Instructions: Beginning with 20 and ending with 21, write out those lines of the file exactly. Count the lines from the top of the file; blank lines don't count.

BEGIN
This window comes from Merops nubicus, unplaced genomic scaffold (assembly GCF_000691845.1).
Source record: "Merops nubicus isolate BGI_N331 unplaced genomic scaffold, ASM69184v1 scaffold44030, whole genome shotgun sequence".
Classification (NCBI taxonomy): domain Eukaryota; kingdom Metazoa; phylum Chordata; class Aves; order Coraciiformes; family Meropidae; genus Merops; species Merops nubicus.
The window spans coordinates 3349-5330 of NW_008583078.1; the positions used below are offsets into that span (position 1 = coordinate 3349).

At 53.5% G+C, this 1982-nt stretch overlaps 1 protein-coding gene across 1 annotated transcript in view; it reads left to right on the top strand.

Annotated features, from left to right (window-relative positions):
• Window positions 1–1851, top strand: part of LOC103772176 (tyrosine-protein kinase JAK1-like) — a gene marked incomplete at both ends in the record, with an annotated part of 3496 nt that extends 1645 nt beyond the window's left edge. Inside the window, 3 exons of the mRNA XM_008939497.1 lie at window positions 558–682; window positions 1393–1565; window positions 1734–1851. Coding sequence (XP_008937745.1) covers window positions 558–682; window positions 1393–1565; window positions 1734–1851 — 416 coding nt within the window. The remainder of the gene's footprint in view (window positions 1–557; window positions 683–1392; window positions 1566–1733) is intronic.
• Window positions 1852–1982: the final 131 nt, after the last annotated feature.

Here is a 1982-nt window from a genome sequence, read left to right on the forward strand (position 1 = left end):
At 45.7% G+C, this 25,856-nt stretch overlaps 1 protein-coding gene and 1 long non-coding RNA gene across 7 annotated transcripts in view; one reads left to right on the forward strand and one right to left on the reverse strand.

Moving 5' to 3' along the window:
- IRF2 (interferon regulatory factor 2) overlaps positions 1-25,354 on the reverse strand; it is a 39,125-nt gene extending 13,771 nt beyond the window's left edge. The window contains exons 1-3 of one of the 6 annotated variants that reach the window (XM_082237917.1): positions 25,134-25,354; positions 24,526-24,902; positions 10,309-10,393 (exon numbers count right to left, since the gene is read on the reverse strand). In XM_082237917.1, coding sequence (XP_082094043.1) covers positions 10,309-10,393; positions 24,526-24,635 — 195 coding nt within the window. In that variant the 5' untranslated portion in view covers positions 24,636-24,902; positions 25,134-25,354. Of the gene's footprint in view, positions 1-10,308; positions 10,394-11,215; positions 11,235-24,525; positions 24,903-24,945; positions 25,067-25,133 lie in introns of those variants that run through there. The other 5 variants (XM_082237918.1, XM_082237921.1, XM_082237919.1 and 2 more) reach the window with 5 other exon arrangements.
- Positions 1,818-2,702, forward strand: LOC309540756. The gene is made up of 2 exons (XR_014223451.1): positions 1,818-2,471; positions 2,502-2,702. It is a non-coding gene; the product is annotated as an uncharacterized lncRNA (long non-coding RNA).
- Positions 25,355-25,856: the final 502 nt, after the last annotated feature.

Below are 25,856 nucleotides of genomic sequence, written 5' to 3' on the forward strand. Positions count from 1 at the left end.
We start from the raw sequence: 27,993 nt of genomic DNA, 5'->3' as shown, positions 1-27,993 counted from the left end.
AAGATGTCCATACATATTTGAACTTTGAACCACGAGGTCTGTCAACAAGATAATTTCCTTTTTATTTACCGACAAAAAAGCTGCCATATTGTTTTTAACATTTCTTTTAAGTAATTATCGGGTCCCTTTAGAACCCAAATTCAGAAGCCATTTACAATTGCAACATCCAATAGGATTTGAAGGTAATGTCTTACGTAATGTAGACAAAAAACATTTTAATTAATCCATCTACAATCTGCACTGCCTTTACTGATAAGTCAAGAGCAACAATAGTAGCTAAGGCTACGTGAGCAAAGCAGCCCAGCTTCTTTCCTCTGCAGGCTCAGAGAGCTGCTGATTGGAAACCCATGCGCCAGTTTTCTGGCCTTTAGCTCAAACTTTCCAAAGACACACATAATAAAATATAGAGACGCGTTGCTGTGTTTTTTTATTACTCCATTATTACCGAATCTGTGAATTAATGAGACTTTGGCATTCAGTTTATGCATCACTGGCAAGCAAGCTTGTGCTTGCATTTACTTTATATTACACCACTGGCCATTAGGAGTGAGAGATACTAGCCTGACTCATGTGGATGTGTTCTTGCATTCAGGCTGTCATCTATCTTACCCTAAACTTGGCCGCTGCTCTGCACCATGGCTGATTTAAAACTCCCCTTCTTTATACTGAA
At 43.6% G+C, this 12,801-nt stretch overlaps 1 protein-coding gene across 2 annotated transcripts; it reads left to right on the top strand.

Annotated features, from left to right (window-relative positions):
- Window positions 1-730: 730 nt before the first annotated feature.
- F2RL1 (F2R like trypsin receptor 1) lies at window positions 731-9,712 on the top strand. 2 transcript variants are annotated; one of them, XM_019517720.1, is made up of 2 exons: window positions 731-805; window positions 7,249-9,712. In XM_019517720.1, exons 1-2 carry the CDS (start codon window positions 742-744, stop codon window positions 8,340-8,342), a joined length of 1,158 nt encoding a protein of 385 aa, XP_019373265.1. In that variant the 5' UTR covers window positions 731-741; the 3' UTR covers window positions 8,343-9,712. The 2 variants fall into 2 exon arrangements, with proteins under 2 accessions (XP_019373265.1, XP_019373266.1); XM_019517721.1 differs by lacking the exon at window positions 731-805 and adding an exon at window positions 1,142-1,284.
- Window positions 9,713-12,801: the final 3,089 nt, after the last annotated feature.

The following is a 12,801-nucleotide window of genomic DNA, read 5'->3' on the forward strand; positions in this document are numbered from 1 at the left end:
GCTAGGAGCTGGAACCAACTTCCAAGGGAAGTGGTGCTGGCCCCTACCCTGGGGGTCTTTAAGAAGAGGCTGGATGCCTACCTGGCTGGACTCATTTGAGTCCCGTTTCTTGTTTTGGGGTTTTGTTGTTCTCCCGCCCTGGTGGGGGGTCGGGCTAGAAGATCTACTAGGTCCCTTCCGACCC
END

- Window positions 1-730: 730 nt before the first annotated feature.
- F2RL1 (F2R like trypsin receptor 1) lies at window positions 731-9,712 on the top strand. 2 transcript variants are annotated; one of them, XM_019517720.1, is made up of 2 exons: window positions 731-805; window positions 7,249-9,712. In XM_019517720.1, exons 1-2 carry the CDS (start codon window positions 742-744, stop codon window positions 8,340-8,342), a joined length of 1,158 nt encoding a protein of 385 aa, XP_019373265.1. In that variant the 5' UTR covers window positions 731-741; the 3' UTR covers window positions 8,343-9,712. The 2 variants fall into 2 exon arrangements, with proteins under 2 accessions (XP_019373265.1, XP_019373266.1); XM_019517721.1 differs by lacking the exon at window positions 731-805 and adding an exon at window positions 1,142-1,284.